Prayer is communicating with God.
Prayer can be formal or informal, verbal or nonverbal, active or contemplative. Just as we talk and share with our best friends what is happening in our lives, so we talk and share with God. Just as we listen to our friends, so we listen to God. We communicate with God using words and songs, in imagination and silence, and ritually or spontaneously. We can pray in church, our gardens, our cars, or while in the shower. We can also pray lying in bed, as the first thing we do when we awake, and as the last thing we do as we drift off to sleep.
One of the characteristics of prayer we as Catholics believe is that with the right intention every moment of the day—all our hopes, works, joys, and sufferings—can become our prayer. Prayer can be vocal (spoken out loud), meditative (thinking or reflecting about God) or contemplative (resting quietly in God's presence).
Prayer creates and maintains a vital and personal relationship with the living and true God. Prayer is a solemn request for help or expression of thanks addressed to God. In John 4:10 Jesus describes prayer as the gift of God to the woman at the well. Communal prayers include not only the Mass but also the Rosary, devotional prayers such as novenas and litanies and classroom prayers.
Traditional prayers include the Sign of the Cross, the Hail Mary, the Lord’s Prayer and mealtime and bedtime blessings. At Mass when the presider invites each one of us to “Lift up your hearts.” and our response is “We lift them up to the Lord,” we are praying and lifting our hearts to God. More Prayers... Source: How Catholics Pray
The Bible contains many scriptures about prayer. Jesus prayed often and asked others to pray with him. He would slip away to have moments of prayer with his Father. In the Bible, Genesis 4:26 first mentions that "men began to call on the name of the Lord," and Revelation 22:20 closes the Bible with a prayer. In 1 Thess 5:17, God commands us to “pray without ceasing.”
Prayer is a covenant relationship with God expressed in words and gestures. According to Scripture, it is the heart that prays. If our heart is far from God, the words of prayer are in vain. CCC, no. 2562-2564 "For me, prayer is a surge of the heart; it is a simple look turned toward heaven, it is a cry of recognition and of love, embracing both trial and joy." CCC, no. 2558, citing St. Therese of Lisieux, Manuscrits Autobiographiques, C 25rr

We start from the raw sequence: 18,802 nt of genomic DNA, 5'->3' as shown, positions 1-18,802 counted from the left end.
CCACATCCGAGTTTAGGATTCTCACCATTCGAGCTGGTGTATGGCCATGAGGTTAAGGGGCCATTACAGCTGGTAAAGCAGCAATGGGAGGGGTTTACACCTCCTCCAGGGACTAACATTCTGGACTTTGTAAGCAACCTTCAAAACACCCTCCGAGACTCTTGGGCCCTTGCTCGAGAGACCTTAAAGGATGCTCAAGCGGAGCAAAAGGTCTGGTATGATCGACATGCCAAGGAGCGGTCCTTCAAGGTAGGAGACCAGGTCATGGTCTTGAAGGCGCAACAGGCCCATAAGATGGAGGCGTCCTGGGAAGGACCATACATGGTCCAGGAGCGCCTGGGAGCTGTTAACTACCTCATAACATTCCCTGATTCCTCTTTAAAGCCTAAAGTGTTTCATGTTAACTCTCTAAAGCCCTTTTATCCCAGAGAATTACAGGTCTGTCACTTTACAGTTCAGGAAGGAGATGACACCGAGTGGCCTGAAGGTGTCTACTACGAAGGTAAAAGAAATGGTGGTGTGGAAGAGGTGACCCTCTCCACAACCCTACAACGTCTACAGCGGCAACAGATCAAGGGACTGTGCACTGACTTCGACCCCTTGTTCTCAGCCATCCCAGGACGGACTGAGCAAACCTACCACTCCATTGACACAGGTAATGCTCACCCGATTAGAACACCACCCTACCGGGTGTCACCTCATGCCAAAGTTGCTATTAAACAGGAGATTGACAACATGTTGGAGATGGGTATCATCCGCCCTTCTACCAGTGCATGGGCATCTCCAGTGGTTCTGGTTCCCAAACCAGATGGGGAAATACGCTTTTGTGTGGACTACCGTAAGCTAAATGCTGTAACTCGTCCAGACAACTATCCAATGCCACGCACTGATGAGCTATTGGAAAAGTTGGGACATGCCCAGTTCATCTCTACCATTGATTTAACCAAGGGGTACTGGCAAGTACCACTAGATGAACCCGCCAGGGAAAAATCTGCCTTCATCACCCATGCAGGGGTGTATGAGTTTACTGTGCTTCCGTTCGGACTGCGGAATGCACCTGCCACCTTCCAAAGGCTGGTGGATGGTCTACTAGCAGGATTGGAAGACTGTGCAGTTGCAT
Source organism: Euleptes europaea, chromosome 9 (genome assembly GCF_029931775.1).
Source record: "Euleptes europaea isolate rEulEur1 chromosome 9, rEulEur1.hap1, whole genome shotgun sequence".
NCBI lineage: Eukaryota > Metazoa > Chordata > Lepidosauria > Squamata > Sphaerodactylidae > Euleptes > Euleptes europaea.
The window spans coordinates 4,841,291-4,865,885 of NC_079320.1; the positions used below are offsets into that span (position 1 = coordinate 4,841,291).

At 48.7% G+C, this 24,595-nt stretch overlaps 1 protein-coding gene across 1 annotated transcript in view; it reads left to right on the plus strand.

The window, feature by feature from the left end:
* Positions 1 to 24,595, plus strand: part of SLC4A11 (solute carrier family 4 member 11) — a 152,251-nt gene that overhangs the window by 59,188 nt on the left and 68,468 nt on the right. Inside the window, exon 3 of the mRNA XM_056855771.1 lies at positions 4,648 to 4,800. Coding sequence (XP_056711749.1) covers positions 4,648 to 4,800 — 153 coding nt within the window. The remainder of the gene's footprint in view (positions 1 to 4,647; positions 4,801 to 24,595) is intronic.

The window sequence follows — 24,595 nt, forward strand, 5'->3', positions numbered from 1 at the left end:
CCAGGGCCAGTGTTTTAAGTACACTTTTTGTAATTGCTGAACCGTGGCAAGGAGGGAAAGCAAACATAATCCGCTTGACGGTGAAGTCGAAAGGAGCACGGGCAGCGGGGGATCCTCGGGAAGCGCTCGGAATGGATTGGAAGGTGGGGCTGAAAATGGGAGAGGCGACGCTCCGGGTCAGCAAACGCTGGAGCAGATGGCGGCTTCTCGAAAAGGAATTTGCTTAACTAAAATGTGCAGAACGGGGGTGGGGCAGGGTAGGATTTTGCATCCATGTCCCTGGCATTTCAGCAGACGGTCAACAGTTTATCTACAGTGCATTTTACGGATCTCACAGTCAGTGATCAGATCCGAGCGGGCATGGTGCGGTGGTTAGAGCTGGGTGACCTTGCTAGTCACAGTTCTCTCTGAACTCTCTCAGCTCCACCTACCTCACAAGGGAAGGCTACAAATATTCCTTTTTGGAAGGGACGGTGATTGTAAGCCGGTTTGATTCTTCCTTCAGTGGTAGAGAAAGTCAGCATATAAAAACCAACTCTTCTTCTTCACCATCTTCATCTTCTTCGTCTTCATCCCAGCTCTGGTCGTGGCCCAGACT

In the New Covenant, prayer is the living relationship of the children of God with the Trinity - Father, Son Jesus Christ and the Holy Spirit. The life of prayer is the habit of being in the presence of the triune God and in communion with him. Through Baptism we have already been reunited with Jesus Christ. CCC, no. 2565
Descriptions of prayer are abundant throughout Christian history.
"True prayer," wrote St. Augustine, "is nothing but love." Prayer should arise from the heart. "Prayer," said St. John Vianney, "is the inner bath of love into which the soul plunges itself."
"Everyone of us needs half an hour of prayer each day," remarked St. Francis de Sales, "except when we are busy—then we need an hour."
Definitions of prayer are important, but insufficient. There is a huge difference between knowing about prayer and praying. On this issue, the Rule of St. Benedict is clear, "If a man wants to pray, let him go and pray."
St. John Damascene gave a classic definition of prayer: "Prayer is the raising of one's mind and heart to God or the requesting of good things from God" (CCC, no. 2559, citing St. John Damascene, De Fide Orth. 3, 24).
Prayer is Christian "insofar as it is communion with Christ" (CCC, no. 2565), and a "covenant relationship between God and man in Christ" (CCC, no. 2564).
Adoration, a contemplative prayer, is the first attitude of man acknowledging that he is a creature before his Creator. It exalts the greatness of the Lord who made us and the almighty power of the Savior who sets us free from evil. Adoration is homage of the spirit to the "King of Glory," respectful silence in the presence of the "ever greater" God. Adoration of the thrice-holy and sovereign God of love blends with humility and gives assurance to our supplications. Catechism of the Catholic Church, no. 2628
One of the most powerful things you can do for a friend or loved one or someone who is hurting and in need of God's grace is to pray for them. The first public words of Pope Francis were to ask others to pray for him. There are many miraculous stories of the healing power of prayer. The power of prayer is the power of God, who hears and answers prayer.
"The Lord God Almighty can do all things; there is nothing impossible for Him " Luke1:37